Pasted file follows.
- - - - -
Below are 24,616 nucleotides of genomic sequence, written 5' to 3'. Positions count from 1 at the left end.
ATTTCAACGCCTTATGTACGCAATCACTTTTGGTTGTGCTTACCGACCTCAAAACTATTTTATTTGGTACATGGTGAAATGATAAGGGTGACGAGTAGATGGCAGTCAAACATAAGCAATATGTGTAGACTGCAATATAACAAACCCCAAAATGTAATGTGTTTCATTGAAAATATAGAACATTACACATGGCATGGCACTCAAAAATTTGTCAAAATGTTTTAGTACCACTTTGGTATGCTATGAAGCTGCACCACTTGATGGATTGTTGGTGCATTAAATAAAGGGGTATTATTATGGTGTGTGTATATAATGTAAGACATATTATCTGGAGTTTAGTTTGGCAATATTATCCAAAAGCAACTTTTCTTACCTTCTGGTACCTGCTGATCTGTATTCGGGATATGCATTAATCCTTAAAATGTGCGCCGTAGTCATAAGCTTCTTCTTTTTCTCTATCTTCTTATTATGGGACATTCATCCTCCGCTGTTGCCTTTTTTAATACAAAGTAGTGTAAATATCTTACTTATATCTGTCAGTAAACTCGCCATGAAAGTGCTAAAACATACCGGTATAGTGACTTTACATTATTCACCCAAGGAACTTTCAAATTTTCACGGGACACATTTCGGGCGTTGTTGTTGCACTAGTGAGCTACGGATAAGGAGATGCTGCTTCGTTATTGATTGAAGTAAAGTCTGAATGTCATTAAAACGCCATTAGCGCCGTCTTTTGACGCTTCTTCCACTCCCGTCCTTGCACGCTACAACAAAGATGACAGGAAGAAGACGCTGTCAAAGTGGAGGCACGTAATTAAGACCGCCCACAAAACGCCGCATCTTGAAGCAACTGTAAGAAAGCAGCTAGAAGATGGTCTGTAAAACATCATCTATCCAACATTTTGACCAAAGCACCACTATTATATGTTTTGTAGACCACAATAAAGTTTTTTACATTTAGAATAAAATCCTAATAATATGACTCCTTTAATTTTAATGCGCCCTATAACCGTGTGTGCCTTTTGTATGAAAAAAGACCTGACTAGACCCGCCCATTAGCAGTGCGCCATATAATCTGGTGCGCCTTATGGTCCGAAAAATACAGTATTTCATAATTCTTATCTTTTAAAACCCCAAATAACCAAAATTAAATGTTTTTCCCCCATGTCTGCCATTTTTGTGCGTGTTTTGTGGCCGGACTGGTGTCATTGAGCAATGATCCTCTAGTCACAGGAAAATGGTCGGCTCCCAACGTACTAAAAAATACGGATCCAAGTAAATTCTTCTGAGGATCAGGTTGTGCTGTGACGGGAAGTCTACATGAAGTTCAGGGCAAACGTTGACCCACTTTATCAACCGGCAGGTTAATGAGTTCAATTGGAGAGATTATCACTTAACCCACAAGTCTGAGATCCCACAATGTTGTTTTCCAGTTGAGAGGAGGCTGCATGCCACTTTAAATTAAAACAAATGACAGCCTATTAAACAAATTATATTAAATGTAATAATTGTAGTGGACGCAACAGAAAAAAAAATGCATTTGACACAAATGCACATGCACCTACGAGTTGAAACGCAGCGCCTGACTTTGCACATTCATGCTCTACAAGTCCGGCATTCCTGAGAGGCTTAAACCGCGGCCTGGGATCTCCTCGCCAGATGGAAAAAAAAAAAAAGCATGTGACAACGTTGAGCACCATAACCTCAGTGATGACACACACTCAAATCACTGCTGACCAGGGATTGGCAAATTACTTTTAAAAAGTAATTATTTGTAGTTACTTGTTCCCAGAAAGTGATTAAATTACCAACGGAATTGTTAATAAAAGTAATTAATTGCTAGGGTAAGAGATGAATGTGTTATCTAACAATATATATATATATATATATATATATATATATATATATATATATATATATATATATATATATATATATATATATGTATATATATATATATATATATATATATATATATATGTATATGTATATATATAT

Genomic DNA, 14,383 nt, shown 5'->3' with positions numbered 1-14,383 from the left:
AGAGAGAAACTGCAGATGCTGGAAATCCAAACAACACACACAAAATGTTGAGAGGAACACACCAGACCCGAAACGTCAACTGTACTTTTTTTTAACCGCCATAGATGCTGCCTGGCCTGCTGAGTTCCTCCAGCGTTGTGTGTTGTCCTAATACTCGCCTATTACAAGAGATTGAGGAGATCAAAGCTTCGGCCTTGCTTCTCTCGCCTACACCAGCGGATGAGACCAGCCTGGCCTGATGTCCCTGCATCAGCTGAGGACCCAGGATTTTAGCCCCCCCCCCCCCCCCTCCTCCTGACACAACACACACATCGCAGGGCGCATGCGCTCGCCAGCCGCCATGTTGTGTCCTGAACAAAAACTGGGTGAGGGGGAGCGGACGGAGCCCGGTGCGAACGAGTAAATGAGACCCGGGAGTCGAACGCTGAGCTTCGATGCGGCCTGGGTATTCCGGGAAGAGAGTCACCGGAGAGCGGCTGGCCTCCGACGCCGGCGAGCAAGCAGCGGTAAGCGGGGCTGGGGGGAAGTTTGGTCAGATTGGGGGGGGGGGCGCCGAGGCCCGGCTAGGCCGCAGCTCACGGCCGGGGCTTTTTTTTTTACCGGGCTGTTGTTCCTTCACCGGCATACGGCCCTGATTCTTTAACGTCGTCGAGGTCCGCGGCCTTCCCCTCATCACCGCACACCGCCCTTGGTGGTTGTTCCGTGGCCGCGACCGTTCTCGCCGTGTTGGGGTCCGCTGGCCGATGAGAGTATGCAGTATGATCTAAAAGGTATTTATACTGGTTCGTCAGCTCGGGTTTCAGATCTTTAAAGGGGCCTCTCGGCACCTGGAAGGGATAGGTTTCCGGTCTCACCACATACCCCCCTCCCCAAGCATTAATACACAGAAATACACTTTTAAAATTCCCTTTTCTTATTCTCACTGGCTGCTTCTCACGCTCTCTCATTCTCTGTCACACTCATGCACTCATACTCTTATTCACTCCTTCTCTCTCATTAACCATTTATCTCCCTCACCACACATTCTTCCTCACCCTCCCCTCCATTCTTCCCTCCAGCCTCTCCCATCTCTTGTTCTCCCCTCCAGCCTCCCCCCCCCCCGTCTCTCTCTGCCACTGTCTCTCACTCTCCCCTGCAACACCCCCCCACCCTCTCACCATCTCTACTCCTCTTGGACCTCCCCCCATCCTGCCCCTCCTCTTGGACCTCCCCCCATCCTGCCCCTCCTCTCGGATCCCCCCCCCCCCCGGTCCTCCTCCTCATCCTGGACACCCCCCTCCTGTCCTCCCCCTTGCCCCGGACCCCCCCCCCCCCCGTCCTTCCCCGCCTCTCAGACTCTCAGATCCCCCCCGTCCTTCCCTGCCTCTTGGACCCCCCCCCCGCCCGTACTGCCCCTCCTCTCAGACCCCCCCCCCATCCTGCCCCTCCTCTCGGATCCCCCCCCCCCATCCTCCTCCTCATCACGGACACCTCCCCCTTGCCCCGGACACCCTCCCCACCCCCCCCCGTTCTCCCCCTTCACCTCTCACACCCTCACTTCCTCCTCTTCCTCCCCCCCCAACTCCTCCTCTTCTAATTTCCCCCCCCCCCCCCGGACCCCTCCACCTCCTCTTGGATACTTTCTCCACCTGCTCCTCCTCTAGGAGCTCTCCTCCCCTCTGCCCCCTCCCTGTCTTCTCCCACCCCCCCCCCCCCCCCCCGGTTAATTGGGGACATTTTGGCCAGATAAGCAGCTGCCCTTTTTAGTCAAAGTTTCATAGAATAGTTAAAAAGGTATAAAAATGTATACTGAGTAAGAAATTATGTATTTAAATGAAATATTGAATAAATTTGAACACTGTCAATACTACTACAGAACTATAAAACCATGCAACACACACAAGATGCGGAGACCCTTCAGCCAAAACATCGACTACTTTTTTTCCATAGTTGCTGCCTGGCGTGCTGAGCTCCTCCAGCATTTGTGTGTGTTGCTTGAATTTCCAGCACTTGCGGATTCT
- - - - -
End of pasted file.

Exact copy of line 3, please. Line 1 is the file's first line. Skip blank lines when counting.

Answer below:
Genomic DNA, 14,383 nt, shown 5'->3' with positions numbered 1-14,383 from the left: